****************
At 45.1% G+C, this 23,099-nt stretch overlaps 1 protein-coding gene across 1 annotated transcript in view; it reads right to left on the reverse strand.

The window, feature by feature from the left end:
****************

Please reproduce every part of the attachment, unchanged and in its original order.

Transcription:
At 45.1% G+C, this 23,099-nt stretch overlaps 1 protein-coding gene across 1 annotated transcript in view; it reads right to left on the reverse strand.

The window, feature by feature from the left end: